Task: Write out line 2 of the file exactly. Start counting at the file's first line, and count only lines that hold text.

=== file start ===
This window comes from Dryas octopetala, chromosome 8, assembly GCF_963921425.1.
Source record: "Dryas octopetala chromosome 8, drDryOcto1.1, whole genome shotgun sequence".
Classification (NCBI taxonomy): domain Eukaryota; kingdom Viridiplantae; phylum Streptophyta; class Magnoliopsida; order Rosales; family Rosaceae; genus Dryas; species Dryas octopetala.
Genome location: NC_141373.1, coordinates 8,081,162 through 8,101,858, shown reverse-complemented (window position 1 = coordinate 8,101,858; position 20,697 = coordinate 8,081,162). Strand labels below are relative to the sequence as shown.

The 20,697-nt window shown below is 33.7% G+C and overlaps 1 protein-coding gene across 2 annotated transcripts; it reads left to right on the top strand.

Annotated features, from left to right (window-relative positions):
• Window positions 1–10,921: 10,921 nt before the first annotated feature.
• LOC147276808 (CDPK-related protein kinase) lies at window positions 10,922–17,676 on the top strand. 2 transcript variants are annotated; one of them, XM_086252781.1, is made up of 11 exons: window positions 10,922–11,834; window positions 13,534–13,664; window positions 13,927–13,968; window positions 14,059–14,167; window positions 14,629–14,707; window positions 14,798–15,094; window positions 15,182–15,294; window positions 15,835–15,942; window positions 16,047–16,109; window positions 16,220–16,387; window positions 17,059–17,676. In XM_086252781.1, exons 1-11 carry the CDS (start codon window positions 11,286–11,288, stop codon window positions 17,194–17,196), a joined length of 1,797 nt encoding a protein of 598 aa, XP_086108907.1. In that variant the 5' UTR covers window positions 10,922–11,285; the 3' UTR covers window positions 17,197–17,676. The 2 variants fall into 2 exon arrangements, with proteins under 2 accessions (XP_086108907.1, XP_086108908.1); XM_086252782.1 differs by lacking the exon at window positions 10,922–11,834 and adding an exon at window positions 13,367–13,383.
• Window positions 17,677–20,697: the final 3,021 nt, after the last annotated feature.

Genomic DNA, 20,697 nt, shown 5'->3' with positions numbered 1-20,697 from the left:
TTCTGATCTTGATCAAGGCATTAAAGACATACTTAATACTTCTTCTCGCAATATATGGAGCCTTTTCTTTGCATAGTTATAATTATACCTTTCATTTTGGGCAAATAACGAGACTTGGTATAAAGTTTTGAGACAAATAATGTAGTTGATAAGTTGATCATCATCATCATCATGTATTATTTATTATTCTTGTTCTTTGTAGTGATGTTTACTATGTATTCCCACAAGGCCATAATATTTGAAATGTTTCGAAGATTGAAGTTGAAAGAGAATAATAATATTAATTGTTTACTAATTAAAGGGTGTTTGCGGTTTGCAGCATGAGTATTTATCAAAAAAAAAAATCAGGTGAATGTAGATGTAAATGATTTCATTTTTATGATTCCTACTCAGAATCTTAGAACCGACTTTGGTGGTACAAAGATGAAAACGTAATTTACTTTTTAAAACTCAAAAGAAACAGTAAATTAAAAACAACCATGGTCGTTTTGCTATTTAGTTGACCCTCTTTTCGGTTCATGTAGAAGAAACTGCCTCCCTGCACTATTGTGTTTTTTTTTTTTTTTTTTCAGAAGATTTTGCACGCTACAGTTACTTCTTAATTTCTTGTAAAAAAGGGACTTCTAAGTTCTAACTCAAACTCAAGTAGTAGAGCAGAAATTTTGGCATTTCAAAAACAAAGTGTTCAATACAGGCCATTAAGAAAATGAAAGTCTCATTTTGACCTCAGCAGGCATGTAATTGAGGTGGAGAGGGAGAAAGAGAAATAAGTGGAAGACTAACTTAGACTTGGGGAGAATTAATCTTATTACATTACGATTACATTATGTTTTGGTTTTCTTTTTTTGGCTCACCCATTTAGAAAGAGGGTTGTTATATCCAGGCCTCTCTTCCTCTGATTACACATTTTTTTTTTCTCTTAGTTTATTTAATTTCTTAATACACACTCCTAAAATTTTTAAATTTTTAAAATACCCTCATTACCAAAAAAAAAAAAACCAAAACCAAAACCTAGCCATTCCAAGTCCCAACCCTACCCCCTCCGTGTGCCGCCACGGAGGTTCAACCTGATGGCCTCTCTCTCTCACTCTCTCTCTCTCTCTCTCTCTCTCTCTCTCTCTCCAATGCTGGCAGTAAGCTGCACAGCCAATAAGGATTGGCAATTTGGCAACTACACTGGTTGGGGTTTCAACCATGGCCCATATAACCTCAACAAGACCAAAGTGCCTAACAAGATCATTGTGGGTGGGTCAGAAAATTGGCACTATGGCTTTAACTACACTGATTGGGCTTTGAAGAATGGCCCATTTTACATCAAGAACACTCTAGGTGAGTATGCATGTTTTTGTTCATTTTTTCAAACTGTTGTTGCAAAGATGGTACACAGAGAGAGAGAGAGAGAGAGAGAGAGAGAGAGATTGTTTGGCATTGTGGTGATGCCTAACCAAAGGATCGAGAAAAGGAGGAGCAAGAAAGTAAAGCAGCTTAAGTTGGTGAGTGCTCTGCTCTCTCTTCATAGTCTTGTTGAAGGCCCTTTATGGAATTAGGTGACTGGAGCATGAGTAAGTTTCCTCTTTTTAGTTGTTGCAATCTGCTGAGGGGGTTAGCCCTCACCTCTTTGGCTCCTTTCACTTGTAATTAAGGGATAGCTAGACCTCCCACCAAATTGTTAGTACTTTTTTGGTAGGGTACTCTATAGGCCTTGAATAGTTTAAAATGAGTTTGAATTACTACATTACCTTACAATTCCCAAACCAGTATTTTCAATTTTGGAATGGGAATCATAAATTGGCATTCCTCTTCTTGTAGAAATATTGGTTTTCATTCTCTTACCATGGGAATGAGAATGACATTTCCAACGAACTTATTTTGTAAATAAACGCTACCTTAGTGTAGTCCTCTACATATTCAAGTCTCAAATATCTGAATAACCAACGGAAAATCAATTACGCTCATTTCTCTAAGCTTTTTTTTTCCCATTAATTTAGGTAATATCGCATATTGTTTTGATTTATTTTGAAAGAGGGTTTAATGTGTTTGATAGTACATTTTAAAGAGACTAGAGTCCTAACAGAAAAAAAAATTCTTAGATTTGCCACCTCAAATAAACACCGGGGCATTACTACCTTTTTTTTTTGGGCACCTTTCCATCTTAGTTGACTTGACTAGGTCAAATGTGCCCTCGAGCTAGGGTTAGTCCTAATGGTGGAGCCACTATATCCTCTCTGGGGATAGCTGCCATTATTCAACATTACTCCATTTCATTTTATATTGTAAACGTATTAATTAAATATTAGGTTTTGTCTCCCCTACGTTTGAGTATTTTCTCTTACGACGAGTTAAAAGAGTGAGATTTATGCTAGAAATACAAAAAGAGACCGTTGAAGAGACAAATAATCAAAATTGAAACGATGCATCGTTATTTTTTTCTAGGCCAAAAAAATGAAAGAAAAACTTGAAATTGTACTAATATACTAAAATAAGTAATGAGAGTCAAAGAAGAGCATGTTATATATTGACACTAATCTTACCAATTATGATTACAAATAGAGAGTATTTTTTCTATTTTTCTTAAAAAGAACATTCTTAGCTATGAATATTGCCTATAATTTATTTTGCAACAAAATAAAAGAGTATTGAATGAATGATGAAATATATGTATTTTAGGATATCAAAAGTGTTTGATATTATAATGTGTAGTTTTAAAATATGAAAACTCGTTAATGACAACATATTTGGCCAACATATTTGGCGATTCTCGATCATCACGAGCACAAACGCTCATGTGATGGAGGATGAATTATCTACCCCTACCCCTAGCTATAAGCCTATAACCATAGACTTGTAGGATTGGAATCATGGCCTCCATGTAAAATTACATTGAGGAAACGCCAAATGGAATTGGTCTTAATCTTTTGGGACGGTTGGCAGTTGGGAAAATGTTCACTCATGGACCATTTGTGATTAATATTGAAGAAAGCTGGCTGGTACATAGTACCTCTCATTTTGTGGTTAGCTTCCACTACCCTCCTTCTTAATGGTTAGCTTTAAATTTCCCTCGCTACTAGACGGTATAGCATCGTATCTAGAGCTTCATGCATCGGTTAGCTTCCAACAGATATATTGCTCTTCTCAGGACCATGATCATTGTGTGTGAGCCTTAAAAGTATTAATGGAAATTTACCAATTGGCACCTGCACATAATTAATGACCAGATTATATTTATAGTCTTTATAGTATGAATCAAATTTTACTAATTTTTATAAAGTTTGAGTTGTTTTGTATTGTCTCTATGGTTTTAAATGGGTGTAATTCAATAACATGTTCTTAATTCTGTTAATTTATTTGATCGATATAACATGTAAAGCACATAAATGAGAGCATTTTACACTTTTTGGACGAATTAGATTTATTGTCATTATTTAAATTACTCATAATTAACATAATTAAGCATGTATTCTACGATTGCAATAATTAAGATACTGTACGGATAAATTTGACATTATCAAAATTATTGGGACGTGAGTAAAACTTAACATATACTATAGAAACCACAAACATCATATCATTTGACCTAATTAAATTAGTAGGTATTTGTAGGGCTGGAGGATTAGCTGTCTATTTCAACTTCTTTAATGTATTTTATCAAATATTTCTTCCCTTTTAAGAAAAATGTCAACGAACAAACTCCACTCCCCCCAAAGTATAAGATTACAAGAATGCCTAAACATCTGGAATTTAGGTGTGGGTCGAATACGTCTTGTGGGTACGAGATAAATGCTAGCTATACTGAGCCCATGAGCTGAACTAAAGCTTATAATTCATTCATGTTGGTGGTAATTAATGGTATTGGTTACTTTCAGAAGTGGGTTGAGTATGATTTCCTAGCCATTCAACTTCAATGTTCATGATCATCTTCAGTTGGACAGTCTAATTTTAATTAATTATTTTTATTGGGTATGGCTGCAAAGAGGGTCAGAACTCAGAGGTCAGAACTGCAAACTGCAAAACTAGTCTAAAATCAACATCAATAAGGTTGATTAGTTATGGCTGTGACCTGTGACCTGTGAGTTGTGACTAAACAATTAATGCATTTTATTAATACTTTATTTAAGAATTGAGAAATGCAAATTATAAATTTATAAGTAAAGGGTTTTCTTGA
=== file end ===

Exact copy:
Source record: "Dryas octopetala chromosome 8, drDryOcto1.1, whole genome shotgun sequence".